Across the full range of human movement studies and their many sub-disciplines, established institutional practices and forms of pedagogy are used to (re)produce valued knowledge about human movement. Pedagogy and Human Movement explores this pedagogy in detail to reveal its applications and meanings within individual fields.
This unique book examines the epistemological assumptions underlying each of these pedagogical systems, and their successes and limitations as ways of (re)producing knowledge related to physical activity, the body, and health. It also considers how the pedagogical discourses and devices employed influence the ways of thinking, practice, dispositions and identities of those who work in the fields of sport, exercise and other human movement fields.
With a scope that includes physical education, exercise and sports science, sports sociology and cultural studies, kinesiology, health promotion, human performance and dance, amongst other subjects, Pedagogy and Human Movement is the most comprehensive study of pedagogical cultures in human movement currently available. It is an invaluable resource for anybody with an interest in human movement studies.
Table of Contents
Introduction Part 1 Introducing Pedagogy 1 Languaging pedagogy Part 2 Pedagogy for physical activity 2 Sites of pedagogy for physical activity 3 Pedagogies for physical education 4 Pedagogy in sports coaching Part 4 Pedagogy for the Body 5 Pedagogy and the body in HMS 6 Physical education, HMS and the cult of the body 7 The body in school PE and sport Part 4 Pedagogy for Health 8 HMS and discourses on health 9 Pedagogies for health in HMS 10 Pedagogy and Health oriented PE (HOPE) Part 5 Researching pedagogy 11 Research on pedagogy in HMS 12 Telling tales about pedagogy and the pedagogy of telling tales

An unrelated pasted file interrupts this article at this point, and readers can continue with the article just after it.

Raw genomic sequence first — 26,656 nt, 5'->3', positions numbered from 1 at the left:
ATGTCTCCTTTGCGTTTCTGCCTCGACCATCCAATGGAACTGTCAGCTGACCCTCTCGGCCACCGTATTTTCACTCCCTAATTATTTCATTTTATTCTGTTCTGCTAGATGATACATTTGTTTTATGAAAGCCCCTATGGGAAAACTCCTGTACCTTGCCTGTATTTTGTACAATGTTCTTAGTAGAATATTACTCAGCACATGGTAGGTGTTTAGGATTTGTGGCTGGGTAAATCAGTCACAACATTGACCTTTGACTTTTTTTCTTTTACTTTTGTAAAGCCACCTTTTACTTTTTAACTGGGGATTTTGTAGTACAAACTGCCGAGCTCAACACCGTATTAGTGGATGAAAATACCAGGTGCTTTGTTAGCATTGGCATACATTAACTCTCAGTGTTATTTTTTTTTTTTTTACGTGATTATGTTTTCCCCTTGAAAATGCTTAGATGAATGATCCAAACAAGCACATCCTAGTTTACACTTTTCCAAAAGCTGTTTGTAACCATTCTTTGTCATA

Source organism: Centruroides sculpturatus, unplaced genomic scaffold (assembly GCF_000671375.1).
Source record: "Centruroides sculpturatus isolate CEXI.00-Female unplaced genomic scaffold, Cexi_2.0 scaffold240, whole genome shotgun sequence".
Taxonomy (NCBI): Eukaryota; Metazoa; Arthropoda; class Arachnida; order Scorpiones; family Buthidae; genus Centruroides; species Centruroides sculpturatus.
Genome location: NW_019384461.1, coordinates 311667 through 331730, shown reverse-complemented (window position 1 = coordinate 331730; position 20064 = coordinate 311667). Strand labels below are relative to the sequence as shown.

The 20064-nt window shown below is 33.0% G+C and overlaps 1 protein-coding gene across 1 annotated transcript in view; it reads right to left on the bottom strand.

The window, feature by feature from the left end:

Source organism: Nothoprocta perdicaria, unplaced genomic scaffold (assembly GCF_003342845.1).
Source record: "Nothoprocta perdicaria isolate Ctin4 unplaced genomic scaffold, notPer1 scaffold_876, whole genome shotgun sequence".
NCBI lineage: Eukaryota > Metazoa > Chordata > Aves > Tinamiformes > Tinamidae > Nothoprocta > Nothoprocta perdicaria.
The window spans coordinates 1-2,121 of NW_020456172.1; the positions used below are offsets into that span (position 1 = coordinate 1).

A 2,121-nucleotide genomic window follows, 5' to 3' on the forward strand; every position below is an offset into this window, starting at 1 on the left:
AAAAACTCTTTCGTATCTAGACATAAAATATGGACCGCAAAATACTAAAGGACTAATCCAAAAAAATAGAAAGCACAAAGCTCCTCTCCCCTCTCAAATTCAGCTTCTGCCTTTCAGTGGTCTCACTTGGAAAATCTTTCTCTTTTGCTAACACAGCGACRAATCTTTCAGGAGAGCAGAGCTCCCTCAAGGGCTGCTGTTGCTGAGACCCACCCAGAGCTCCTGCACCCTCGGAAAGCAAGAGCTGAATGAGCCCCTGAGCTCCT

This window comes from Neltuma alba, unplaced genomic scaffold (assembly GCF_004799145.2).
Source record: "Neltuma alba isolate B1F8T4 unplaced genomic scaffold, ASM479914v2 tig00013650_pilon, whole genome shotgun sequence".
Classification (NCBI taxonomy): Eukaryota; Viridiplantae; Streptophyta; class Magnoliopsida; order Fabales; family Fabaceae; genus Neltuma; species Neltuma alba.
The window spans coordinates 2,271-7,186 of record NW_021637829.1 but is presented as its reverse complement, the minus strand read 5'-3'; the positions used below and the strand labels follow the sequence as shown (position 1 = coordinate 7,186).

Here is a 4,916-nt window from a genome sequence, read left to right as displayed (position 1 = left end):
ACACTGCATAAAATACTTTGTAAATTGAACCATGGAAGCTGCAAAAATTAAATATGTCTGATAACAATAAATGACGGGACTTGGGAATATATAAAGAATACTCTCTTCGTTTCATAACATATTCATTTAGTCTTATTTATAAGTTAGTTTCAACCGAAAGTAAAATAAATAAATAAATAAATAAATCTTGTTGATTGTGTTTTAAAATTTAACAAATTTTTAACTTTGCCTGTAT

Richard Tinning is Professor of Pedagogy and Physical Education in the School of Human Movement Studies at the University of Queensland, Australia, and Adjunct Professor of Physical Education in the Faculty of Education at the University of Auckland, New Zealand. As a teacher educator he has been involved in major Australian curriculum development projects for physical education, worked on large-scale professional development programs for teachers, and been a consultant to both schools and universities. His research interests are informed by a socially critical perspective and have focused on issues related to pedagogy, knowledge, identity and professional development.